In October 2014, SHAAP published Alcohol & Cancer Risks: A Guide for Health Professionals. This is currently being updated and will be available here soon.
A growing body of evidence links alcohol consumption with the development of cancer. Alcohol consumption has been causally related to cancers of the oral cavity, pharynx, larynx, oesophagus, liver, colorectum and female breast. A major study of selected European countries, including the UK, found 10% of all cancer cases in men and 3% of all cancer cases in women are attributable to current and former alcohol consumption. *
The incidence of cancer cases attributable to alcohol consumption in Scotland underlines the necessity of action to reduce alcohol consumption, both at the individual and population level.
- Amongst health professionals there needs to be an increased understanding of the relative risks of consuming alcohol. Improving the rates of awareness within health professional groups will need information to be tailored to specific professional needs.
- Low rates of awareness in public audiences may need information to be tailored to the specific needs of target groups.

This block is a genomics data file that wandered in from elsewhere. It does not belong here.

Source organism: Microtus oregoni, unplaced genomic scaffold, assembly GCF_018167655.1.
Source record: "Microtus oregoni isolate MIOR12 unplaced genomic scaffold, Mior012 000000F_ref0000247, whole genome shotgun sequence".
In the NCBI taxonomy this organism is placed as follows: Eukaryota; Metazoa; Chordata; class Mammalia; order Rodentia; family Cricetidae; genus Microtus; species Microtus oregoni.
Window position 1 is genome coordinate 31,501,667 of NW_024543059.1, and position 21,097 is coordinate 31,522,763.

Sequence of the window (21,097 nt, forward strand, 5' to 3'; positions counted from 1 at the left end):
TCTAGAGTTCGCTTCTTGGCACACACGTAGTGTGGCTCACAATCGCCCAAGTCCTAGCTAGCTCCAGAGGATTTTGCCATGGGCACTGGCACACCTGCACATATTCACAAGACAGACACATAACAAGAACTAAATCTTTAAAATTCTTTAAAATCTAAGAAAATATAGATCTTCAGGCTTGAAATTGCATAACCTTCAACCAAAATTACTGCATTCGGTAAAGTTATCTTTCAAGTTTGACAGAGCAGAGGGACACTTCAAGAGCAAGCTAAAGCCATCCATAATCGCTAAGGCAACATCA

- Understanding and communicating “risk” is as much a challenge for professionals as the general public.
SHAAP Alcohol and Cancer Risks Workshop, 2011
In December 2011, SHAAP convened a workshop to examine the current evidence linking alcohol consumption and cancer and the incidence of alcohol-attributable cancers in Scotland. Participants from clinical, epidemiological and public health backgrounds considered strategies to raise professional and public awareness of the association between alcohol consumption and increased risk of cancer, as well as the most effective interventions to reduce risk.
* See M Schutze et al 'Alcohol attributable burden of incidence of cancer in eight European countries based on results from prospective cohort study', BMJ 2011;342:d1584.